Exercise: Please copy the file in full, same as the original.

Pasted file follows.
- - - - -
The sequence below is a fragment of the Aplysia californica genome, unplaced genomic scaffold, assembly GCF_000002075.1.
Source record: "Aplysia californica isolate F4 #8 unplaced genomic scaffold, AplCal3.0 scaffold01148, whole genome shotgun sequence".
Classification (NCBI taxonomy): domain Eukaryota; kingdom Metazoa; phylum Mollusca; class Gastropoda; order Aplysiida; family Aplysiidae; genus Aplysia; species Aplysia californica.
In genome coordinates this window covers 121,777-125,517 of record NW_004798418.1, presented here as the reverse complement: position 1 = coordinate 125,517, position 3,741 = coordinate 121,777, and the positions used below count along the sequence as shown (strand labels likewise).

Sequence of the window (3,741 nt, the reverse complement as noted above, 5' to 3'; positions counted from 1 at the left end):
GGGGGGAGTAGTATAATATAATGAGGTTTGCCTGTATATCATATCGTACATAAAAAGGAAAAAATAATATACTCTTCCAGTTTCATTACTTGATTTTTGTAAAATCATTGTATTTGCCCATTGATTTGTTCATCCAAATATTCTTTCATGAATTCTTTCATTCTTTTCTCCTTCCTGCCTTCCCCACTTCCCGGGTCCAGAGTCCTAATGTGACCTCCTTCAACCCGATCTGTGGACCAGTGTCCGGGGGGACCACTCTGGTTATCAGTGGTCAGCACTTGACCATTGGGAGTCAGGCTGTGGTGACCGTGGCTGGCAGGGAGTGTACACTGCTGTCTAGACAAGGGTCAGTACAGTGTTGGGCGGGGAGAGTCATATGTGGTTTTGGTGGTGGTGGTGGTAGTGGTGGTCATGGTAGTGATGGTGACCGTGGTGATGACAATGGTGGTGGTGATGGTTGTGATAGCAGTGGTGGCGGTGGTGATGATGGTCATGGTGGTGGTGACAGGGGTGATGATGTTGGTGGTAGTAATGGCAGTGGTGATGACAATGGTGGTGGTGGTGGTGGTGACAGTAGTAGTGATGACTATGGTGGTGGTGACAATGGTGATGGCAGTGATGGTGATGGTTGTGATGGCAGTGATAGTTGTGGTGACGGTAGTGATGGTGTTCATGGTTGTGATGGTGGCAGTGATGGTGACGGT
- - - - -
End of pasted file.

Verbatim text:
The sequence below is a fragment of the Aplysia californica genome, unplaced genomic scaffold, assembly GCF_000002075.1.
Source record: "Aplysia californica isolate F4 #8 unplaced genomic scaffold, AplCal3.0 scaffold01148, whole genome shotgun sequence".
Classification (NCBI taxonomy): domain Eukaryota; kingdom Metazoa; phylum Mollusca; class Gastropoda; order Aplysiida; family Aplysiidae; genus Aplysia; species Aplysia californica.
In genome coordinates this window covers 121,777-125,517 of record NW_004798418.1, presented here as the reverse complement: position 1 = coordinate 125,517, position 3,741 = coordinate 121,777, and the positions used below count along the sequence as shown (strand labels likewise).

Sequence of the window (3,741 nt, the reverse complement as noted above, 5' to 3'; positions counted from 1 at the left end):
GGGGGGAGTAGTATAATATAATGAGGTTTGCCTGTATATCATATCGTACATAAAAAGGAAAAAATAATATACTCTTCCAGTTTCATTACTTGATTTTTGTAAAATCATTGTATTTGCCCATTGATTTGTTCATCCAAATATTCTTTCATGAATTCTTTCATTCTTTTCTCCTTCCTGCCTTCCCCACTTCCCGGGTCCAGAGTCCTAATGTGACCTCCTTCAACCCGATCTGTGGACCAGTGTCCGGGGGGACCACTCTGGTTATCAGTGGTCAGCACTTGACCATTGGGAGTCAGGCTGTGGTGACCGTGGCTGGCAGGGAGTGTACACTGCTGTCTAGACAAGGGTCAGTACAGTGTTGGGCGGGGAGAGTCATATGTGGTTTTGGTGGTGGTGGTGGTAGTGGTGGTCATGGTAGTGATGGTGACCGTGGTGATGACAATGGTGGTGGTGATGGTTGTGATAGCAGTGGTGGCGGTGGTGATGATGGTCATGGTGGTGGTGACAGGGGTGATGATGTTGGTGGTAGTAATGGCAGTGGTGATGACAATGGTGGTGGTGGTGGTGGTGACAGTAGTAGTGATGACTATGGTGGTGGTGACAATGGTGATGGCAGTGATGGTGATGGTTGTGATGGCAGTGATAGTTGTGGTGACGGTAGTGATGGTGTTCATGGTTGTGATGGTGGCAGTGATGGTGACGGT